General Questions

Q: What is the Higgins Academic Center?

A: The Higgins Academic Center (HAC) is Randolph-Macon College's teaching and learning center. Its mission is to provide student academic support services to students and to facilitate and support the development of classroom pedagogies by faculty.

Q: Where is the Higgins Academic Center located?

A: The HAC offices are located on the first floor of the McGraw-Page Library.  

Q: Is the HAC only for struggling students?

A: Absolutely not! Every student—even very strong students—can benefit from the services available at the HAC. Each year, more than half of all students at the College visit the HAC—and still others work as tutors, mentors, consultants, and clerical assistants.

Q: Is there any charge to use the HAC's services?

A: All of the HAC's core services, including tutoring and mentoring, disability support, and the speaking/presentation consultations and writing tutoring, are offered free of charge to students. From time-to-time, the HAC offers special workshops and opportunities that have a fee for participation. These are clearly specified on the publicity and registration materials for any such programs. In addition, diagnostic testing to evaluate students for disabilities is not provided in-house and carries fees for service.

Q: Do I need to worry that everyone will know I visited the HAC?/Will everyone know I have a disability?

A: Everything you say and do at the HAC (including disability support) is protected by FERPA regulations and the same guidelines that govern medical confidentiality. All peer tutors and mentors are bound by strict rules of confidentiality, as are all of the HAC's professional staff members. Information you provide concerning disabilities will only be shared with appropriate school officials or faculty members, and only with your consent.

Q: Does the HAC hire students?

A: Yes! The HAC hires about 60 students a year to serveas mentors, subject tutors, and writing and speaking tutors. The hiring for these positions takes place earlyin the Spring term for the following academic year. If you have ever benefitted from using one ofthe HAC's services, you are especially encouraged to apply for a position.

FAQs for Parents

Q: My student is resisting my encouragement to go to the HAC. Can someone reach out to him or her? Can I fill out the paperwork for him or her to receive disabilities accommodations?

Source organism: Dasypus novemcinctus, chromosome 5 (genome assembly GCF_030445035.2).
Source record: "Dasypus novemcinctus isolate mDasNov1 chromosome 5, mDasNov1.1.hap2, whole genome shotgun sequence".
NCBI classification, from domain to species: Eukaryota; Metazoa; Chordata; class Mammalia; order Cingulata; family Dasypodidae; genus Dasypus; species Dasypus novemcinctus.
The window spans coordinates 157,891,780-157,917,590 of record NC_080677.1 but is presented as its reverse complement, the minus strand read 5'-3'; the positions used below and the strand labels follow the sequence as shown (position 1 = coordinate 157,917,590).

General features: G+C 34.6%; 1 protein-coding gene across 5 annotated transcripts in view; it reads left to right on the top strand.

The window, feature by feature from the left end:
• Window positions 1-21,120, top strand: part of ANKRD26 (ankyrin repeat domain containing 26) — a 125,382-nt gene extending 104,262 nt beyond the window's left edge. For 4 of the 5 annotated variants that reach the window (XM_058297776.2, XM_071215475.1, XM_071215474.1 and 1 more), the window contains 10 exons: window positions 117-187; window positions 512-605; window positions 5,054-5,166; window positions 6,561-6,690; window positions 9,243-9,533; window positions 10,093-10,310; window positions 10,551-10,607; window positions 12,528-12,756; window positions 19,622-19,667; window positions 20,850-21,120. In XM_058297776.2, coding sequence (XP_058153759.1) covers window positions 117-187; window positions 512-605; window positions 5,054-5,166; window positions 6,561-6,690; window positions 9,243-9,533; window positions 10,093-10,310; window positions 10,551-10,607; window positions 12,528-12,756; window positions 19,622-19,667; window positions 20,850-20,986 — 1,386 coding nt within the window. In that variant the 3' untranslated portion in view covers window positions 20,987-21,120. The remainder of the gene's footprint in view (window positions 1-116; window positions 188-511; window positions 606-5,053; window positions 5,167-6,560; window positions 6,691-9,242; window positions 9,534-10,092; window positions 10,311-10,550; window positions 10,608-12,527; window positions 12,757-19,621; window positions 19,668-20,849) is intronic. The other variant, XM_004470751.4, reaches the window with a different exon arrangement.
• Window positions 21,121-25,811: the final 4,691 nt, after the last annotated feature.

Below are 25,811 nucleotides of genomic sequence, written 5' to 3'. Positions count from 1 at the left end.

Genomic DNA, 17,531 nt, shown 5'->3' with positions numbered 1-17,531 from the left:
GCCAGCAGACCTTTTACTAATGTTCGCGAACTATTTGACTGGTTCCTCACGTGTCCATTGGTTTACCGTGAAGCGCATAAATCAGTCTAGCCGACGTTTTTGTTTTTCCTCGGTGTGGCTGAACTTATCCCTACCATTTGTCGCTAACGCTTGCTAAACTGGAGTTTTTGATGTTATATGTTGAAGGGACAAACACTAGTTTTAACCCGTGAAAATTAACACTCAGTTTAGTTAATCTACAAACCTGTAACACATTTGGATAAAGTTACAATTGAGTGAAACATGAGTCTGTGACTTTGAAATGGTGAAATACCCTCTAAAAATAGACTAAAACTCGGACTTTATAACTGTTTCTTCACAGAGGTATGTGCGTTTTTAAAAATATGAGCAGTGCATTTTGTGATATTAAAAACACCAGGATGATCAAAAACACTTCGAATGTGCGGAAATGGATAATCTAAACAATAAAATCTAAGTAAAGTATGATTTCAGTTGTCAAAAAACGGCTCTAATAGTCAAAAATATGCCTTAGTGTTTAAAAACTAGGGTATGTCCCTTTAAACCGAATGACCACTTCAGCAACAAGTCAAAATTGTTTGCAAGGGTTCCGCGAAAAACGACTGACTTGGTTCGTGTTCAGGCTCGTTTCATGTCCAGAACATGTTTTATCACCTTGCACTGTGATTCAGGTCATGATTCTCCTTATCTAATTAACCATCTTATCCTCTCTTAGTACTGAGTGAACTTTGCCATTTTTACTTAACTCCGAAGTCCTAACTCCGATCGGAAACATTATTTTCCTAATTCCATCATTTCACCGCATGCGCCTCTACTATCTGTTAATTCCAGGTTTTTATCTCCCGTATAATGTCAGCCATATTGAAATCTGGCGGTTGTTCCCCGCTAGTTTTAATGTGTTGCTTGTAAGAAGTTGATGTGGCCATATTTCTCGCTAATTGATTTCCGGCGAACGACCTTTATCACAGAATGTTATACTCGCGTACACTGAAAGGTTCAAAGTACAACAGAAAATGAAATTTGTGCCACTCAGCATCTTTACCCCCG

A: All of the services available at the HAC require the active participation of the student seeking services—therefore, while we'll do our best to reach out to a struggling student, there are limits to how much we can do to convince students to avail themselves of the services we offer. This is particularly true when it comes to receiving accommodations for disabilities. To receive or qualify for accommodations, students must first fill out and sign a formal disclosure form (available on this website and at the HAC, and through the new student packet). Parents can and do help their son or daughter provide appropriate documentation of the disability, but must not complete this paperwork for them.

Q: Can I talk to the HAC or DSS office about my student?

A: Yes, but with an important caveat. Some information is confidential and may not be shared with parents (or anyone else) unless a written authorization is signed by the student. If a student declines to sign an authorization, the information that can be shared with parents (or anyone else) is limited.

Q: My son/daughter had an individualized education plan (IEP) in high school. Does that mean that he or she is guaranteed the same accommodations in college?

A: No. The laws governing K-12 students, primarily the Individuals with Disabilities Education Act (IDEA), are not applicable to college students. Instead, college students are protected as adults under the Americans with Disabilities Act, specifically Section 504. Therefore, the accommodations that your son or daughter had through an IEP may no longer be applicable. Once a student matriculates into an institution of higher education, IEPs no longer have a formal role, although they can be useful for helping the College identify areas where accommodations may be needed. Current documentation of the student's disability becomes the key to getting accommodations (testing must be completed using adult norms within the last three years for learning disabilities).

See TCNJ's website for additional information related to this topic.

Q: If my student registers for disabilities accommodations, will he or she be singled out? I'm worried about stigma.

A: Student privacy is legally protected. However, R-MC also works very hard to cultivate an environment where all students are welcome and accommodated appropriately. Disability stigma is an unfortunate reality, although R-MC is committed to limiting or eliminating it on campus to the extent possible.